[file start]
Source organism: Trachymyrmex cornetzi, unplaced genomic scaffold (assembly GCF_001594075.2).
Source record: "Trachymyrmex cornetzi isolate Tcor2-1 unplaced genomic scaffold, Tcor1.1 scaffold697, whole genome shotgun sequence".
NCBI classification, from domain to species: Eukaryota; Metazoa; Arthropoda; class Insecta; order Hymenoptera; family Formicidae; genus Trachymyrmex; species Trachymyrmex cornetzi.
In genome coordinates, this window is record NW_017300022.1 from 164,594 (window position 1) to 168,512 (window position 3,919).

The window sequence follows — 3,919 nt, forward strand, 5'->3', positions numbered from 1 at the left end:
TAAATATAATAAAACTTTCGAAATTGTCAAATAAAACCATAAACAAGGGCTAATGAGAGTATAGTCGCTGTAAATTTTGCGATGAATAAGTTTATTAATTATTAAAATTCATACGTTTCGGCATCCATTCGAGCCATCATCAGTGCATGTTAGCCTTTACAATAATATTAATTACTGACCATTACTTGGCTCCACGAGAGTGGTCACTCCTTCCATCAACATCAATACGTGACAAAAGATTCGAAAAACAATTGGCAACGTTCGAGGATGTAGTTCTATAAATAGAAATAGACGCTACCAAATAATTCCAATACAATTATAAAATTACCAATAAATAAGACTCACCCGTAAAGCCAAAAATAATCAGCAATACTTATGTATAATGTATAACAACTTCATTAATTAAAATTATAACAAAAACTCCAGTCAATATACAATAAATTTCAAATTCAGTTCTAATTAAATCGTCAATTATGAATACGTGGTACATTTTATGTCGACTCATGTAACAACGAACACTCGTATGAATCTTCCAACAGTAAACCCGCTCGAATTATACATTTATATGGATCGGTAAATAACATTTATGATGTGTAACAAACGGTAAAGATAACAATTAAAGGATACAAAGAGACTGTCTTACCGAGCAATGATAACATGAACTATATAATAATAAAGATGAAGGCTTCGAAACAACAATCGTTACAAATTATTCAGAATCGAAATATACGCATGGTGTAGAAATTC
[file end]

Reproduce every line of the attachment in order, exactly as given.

Source organism: Trachymyrmex cornetzi, unplaced genomic scaffold (assembly GCF_001594075.2).
Source record: "Trachymyrmex cornetzi isolate Tcor2-1 unplaced genomic scaffold, Tcor1.1 scaffold697, whole genome shotgun sequence".
NCBI classification, from domain to species: Eukaryota; Metazoa; Arthropoda; class Insecta; order Hymenoptera; family Formicidae; genus Trachymyrmex; species Trachymyrmex cornetzi.
In genome coordinates, this window is record NW_017300022.1 from 164,594 (window position 1) to 168,512 (window position 3,919).

The window sequence follows — 3,919 nt, forward strand, 5'->3', positions numbered from 1 at the left end:
TAAATATAATAAAACTTTCGAAATTGTCAAATAAAACCATAAACAAGGGCTAATGAGAGTATAGTCGCTGTAAATTTTGCGATGAATAAGTTTATTAATTATTAAAATTCATACGTTTCGGCATCCATTCGAGCCATCATCAGTGCATGTTAGCCTTTACAATAATATTAATTACTGACCATTACTTGGCTCCACGAGAGTGGTCACTCCTTCCATCAACATCAATACGTGACAAAAGATTCGAAAAACAATTGGCAACGTTCGAGGATGTAGTTCTATAAATAGAAATAGACGCTACCAAATAATTCCAATACAATTATAAAATTACCAATAAATAAGACTCACCCGTAAAGCCAAAAATAATCAGCAATACTTATGTATAATGTATAACAACTTCATTAATTAAAATTATAACAAAAACTCCAGTCAATATACAATAAATTTCAAATTCAGTTCTAATTAAATCGTCAATTATGAATACGTGGTACATTTTATGTCGACTCATGTAACAACGAACACTCGTATGAATCTTCCAACAGTAAACCCGCTCGAATTATACATTTATATGGATCGGTAAATAACATTTATGATGTGTAACAAACGGTAAAGATAACAATTAAAGGATACAAAGAGACTGTCTTACCGAGCAATGATAACATGAACTATATAATAATAAAGATGAAGGCTTCGAAACAACAATCGTTACAAATTATTCAGAATCGAAATATACGCATGGTGTAGAAATTC